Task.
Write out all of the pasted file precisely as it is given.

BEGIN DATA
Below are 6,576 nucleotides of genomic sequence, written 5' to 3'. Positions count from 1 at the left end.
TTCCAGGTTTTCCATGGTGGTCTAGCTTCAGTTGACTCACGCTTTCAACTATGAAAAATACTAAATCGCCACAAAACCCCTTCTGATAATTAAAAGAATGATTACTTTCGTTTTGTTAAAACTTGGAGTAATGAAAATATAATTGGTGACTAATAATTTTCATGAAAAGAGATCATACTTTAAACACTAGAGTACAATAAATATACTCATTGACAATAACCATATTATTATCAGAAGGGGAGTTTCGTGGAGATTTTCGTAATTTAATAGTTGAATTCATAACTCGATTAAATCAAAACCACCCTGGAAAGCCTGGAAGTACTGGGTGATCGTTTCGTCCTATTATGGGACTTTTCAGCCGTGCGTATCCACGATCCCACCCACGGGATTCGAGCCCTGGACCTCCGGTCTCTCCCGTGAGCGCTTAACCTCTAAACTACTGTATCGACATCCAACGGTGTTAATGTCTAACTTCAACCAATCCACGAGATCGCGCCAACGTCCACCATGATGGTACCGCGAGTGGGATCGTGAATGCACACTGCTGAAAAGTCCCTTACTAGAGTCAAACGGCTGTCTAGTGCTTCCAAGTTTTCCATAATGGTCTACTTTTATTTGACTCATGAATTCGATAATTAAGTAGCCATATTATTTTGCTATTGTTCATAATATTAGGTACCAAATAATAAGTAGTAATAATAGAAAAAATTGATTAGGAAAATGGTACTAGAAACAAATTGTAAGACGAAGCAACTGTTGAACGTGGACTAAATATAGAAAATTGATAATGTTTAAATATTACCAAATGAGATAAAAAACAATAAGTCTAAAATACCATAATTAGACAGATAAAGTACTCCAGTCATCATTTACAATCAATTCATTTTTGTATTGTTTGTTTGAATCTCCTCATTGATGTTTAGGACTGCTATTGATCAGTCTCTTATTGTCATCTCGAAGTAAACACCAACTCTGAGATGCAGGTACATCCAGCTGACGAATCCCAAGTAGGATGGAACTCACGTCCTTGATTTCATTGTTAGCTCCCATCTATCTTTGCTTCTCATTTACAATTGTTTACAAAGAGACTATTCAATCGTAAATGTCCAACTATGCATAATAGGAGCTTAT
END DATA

Below are 6,576 nucleotides of genomic sequence, written 5' to 3'. Positions count from 1 at the left end.
TTCCAGGTTTTCCATGGTGGTCTAGCTTCAGTTGACTCACGCTTTCAACTATGAAAAATACTAAATCGCCACAAAACCCCTTCTGATAATTAAAAGAATGATTACTTTCGTTTTGTTAAAACTTGGAGTAATGAAAATATAATTGGTGACTAATAATTTTCATGAAAAGAGATCATACTTTAAACACTAGAGTACAATAAATATACTCATTGACAATAACCATATTATTATCAGAAGGGGAGTTTCGTGGAGATTTTCGTAATTTAATAGTTGAATTCATAACTCGATTAAATCAAAACCACCCTGGAAAGCCTGGAAGTACTGGGTGATCGTTTCGTCCTATTATGGGACTTTTCAGCCGTGCGTATCCACGATCCCACCCACGGGATTCGAGCCCTGGACCTCCGGTCTCTCCCGTGAGCGCTTAACCTCTAAACTACTGTATCGACATCCAACGGTGTTAATGTCTAACTTCAACCAATCCACGAGATCGCGCCAACGTCCACCATGATGGTACCGCGAGTGGGATCGTGAATGCACACTGCTGAAAAGTCCCTTACTAGAGTCAAACGGCTGTCTAGTGCTTCCAAGTTTTCCATAATGGTCTACTTTTATTTGACTCATGAATTCGATAATTAAGTAGCCATATTATTTTGCTATTGTTCATAATATTAGGTACCAAATAATAAGTAGTAATAATAGAAAAAATTGATTAGGAAAATGGTACTAGAAACAAATTGTAAGACGAAGCAACTGTTGAACGTGGACTAAATATAGAAAATTGATAATGTTTAAATATTACCAAATGAGATAAAAAACAATAAGTCTAAAATACCATAATTAGACAGATAAAGTACTCCAGTCATCATTTACAATCAATTCATTTTTGTATTGTTTGTTTGAATCTCCTCATTGATGTTTAGGACTGCTATTGATCAGTCTCTTATTGTCATCTCGAAGTAAACACCAACTCTGAGATGCAGGTACATCCAGCTGACGAATCCCAAGTAGGATGGAACTCACGTCCTTGATTTCATTGTTAGCTCCCATCTATCTTTGCTTCTCATTTACAATTGTTTACAAAGAGACTATTCAATCGTAAATGTCCAACTATGCATAATAGGAGCTTAT